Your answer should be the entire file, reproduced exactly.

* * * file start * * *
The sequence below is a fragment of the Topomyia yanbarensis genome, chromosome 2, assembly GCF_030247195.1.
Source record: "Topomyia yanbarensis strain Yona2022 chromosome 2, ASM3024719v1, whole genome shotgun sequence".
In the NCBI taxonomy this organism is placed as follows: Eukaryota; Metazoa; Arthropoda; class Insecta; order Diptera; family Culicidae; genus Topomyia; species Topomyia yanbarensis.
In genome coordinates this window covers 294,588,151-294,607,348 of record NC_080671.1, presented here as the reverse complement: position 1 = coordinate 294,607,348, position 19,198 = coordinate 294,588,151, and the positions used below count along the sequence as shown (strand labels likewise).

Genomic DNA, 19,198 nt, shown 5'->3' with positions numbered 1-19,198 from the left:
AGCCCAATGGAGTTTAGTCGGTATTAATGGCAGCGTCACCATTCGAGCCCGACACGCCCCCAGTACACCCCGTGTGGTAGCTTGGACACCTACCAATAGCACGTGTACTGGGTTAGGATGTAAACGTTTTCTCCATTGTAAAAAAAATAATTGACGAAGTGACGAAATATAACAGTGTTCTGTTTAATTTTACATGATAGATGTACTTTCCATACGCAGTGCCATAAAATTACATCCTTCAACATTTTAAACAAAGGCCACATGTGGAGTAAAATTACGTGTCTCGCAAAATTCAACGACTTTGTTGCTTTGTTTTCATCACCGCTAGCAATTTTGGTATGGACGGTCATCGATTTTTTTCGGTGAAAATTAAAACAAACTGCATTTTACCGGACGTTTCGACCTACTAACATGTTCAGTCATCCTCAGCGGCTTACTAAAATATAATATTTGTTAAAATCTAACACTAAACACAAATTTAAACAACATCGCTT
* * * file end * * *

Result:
The sequence below is a fragment of the Topomyia yanbarensis genome, chromosome 2, assembly GCF_030247195.1.
Source record: "Topomyia yanbarensis strain Yona2022 chromosome 2, ASM3024719v1, whole genome shotgun sequence".
In the NCBI taxonomy this organism is placed as follows: Eukaryota; Metazoa; Arthropoda; class Insecta; order Diptera; family Culicidae; genus Topomyia; species Topomyia yanbarensis.
In genome coordinates this window covers 294,588,151-294,607,348 of record NC_080671.1, presented here as the reverse complement: position 1 = coordinate 294,607,348, position 19,198 = coordinate 294,588,151, and the positions used below count along the sequence as shown (strand labels likewise).

Genomic DNA, 19,198 nt, shown 5'->3' with positions numbered 1-19,198 from the left:
AGCCCAATGGAGTTTAGTCGGTATTAATGGCAGCGTCACCATTCGAGCCCGACACGCCCCCAGTACACCCCGTGTGGTAGCTTGGACACCTACCAATAGCACGTGTACTGGGTTAGGATGTAAACGTTTTCTCCATTGTAAAAAAAATAATTGACGAAGTGACGAAATATAACAGTGTTCTGTTTAATTTTACATGATAGATGTACTTTCCATACGCAGTGCCATAAAATTACATCCTTCAACATTTTAAACAAAGGCCACATGTGGAGTAAAATTACGTGTCTCGCAAAATTCAACGACTTTGTTGCTTTGTTTTCATCACCGCTAGCAATTTTGGTATGGACGGTCATCGATTTTTTTCGGTGAAAATTAAAACAAACTGCATTTTACCGGACGTTTCGACCTACTAACATGTTCAGTCATCCTCAGCGGCTTACTAAAATATAATATTTGTTAAAATCTAACACTAAACACAAATTTAAACAACATCGCTT